Another full-day delay in my project at work on Monday. I was starting to hope for the weekend and it was only Tuesday. I wasn’t liking Tuesday much. In fact, it turned out to be a day that I would like to take a mulligan for. Yes, it was full of little trials, but then it proved to be much more than that. Steve and Jane came into the office. Steve walks in to talk to me like he has done many times in the last 8 weeks. You see, Steve has been a wonderful friend, already. He has made many special efforts to see that I’m surviving. He called it his afternoon constitution – stopping by to check on me. So, in walks Steve, this time looking weak and sick. He tells me that after an MRI, the doctors have discovered a tumor on his pancreas. He says that they are leaving Cyprus for Aberdeen, Scotland the next morning. Pancreatic cancer is a deadly cancer to get. It will be at the very best, many, many weeks before he can return. We both understand that there is much uncertainty in this. We pray. We ask for healing and comfort. We share a few manly tears and he leaves. I pray more. “Why?” Now, I hate this week. It is no longer a mildly irritating week.
The week continues its previously trivial pace with an added weight. The little dutch boy wants to stop trying to salvage the wall. This is when the Lord begins to remind us of His love for us. When we give up, and look up to Him and say, “I can’t do this.” He responds with a way through. We were reminded that we aren’t alone. It’s very much like Elijah. Our perception was beginning to take hold as reality. Yet, He is faithful to show us the truth.
We were reminded that, indeed, we aren’t alone. We were invited to dinner with Terry and Jackie Ascott on Thursday. Terry is the SAT-7 founder and CEO. It was a nice time and they are a lovely couple. Then dinner with some new friends on Friday. It starts to seem possible to continue. Then, the Lord graces us with a bombshell of blessing. The Muncie Alliance Church kids sent our family a care package. In it were many special things for the kids. For Calvin, Kraft Mac n’ Cheese, a card game, fun workbooks, water guns and much more. For Elisa, markers, workbooks, stickers, a jump rope and much more. They squealed and grinned from ear-to-ear as they opened each item. Most touching were the letters and cards made for our kids. The friends that they missed so very much, remembered them. They loved on them.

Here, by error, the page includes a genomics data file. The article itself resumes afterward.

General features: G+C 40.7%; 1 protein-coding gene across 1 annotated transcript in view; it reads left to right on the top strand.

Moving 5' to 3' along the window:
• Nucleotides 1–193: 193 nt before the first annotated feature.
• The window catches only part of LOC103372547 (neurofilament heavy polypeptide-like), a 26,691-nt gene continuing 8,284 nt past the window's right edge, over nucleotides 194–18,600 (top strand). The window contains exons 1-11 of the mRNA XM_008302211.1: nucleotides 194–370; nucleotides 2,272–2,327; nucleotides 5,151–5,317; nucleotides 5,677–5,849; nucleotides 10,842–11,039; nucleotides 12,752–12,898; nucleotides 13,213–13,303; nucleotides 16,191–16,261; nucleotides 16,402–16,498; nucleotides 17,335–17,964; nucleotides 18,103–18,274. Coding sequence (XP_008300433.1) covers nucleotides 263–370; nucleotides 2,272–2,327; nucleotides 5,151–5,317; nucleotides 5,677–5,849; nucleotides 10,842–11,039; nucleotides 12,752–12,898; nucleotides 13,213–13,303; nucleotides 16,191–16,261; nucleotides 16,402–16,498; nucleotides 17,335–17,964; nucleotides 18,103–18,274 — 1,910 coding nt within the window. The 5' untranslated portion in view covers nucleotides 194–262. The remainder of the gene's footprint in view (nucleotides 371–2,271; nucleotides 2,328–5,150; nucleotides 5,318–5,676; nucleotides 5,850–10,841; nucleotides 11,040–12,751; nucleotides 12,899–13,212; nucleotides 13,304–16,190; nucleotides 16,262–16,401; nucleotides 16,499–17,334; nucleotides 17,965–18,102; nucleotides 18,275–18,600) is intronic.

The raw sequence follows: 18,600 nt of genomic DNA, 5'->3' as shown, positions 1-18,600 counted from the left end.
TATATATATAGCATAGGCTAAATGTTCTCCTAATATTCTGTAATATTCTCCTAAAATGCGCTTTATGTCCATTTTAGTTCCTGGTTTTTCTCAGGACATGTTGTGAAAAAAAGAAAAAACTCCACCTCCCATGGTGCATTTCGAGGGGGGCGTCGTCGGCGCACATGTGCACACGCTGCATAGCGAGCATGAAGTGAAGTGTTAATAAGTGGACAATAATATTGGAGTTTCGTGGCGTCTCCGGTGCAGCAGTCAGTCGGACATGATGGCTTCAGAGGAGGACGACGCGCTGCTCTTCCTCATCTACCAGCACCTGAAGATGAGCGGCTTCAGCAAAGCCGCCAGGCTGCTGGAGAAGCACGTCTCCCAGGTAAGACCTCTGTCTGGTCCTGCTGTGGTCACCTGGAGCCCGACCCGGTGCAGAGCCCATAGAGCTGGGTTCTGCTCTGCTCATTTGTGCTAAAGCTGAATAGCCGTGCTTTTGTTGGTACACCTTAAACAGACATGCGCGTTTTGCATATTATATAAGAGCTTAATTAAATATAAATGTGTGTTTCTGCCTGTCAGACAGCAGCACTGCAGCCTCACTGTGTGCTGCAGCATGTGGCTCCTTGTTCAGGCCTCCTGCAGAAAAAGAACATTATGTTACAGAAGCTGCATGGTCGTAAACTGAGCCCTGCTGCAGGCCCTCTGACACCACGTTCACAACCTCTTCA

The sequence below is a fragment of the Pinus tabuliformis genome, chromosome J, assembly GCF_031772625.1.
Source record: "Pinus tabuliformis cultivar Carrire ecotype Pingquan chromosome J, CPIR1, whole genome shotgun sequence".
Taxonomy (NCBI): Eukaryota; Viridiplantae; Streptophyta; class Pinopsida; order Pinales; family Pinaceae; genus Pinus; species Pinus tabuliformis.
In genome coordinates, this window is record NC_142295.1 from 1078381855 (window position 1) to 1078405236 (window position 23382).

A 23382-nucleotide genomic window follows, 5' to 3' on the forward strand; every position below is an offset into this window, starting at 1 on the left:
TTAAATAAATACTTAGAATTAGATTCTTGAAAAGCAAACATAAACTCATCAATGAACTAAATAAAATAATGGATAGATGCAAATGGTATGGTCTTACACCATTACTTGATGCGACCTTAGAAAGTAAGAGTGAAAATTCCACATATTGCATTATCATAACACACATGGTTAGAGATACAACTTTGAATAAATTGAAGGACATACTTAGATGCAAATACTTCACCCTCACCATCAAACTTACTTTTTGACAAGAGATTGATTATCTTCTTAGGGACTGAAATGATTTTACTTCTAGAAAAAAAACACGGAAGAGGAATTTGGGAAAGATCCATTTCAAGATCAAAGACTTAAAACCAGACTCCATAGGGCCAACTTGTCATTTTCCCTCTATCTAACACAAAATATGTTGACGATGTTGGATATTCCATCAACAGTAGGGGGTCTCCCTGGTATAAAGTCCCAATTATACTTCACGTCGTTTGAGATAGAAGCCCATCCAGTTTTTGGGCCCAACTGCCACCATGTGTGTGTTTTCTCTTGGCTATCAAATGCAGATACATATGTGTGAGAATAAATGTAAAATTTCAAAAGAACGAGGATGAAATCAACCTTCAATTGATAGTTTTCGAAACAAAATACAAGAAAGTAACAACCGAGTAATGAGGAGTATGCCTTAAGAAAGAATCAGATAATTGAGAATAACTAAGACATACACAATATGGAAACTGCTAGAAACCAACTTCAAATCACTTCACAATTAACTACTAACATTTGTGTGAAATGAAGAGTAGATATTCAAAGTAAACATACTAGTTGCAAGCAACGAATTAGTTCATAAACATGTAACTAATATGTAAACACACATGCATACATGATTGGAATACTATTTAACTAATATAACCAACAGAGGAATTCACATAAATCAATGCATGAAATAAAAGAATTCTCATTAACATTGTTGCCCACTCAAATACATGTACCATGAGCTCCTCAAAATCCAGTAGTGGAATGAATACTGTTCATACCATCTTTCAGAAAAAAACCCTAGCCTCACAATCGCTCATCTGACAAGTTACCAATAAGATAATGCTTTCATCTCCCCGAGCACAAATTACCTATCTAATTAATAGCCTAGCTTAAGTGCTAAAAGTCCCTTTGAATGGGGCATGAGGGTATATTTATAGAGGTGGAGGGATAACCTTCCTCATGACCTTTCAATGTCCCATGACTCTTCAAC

For me this was the Lord’s provision. You see, we were noticing that both kids, but especially Calvin were not quite themselves. We would ask Calvin if he was doing ok. His answer would always be a quick, “yeah.” But, we didn’t buy it. He, especially, didn’t seem fine. We also noticed that he has developed a nervous tick lately. It is clear that the major transitions the kids have experienced have taken their toll on him. Yet, as parents, we have struggled with how to deal with this. So, when they began to open the gifts from the MAC kids, the joy returned to them both. It was a deep down, true-to-the-core joy. It was love. To know that even though we are thousands of miles away, they aren’t forgotten and are loved, made all the difference.
In our gift box, were also two pounds Alliance World Coffee. This was a special treat for Sarah and I – a little piece of home in a cup. Now, dinners, gifts and coffee can’t change the trials of the last week. They can’t make Steve healthy. But, the Lord knew that we needed to know that He loves us. We needed, this week, to know that we aren’t alone. We needed to know that we don’t have to stop the flood on our own. In fact, it isn’t our job to stop the flood at all. We are simply to say, “Yes, Lord. May your will be done.”
We have sadness that our friend is sick. We have frustration that not all things are working out perfectly. We have some concern about our finances. But, we also have a God who has provided every need. We have a God who has already claimed victory over death. And, He is a God who loved us before we knew Him. And, He continues to love us even when don’t get it quite right. He is our God and we are His children. Today, we know this!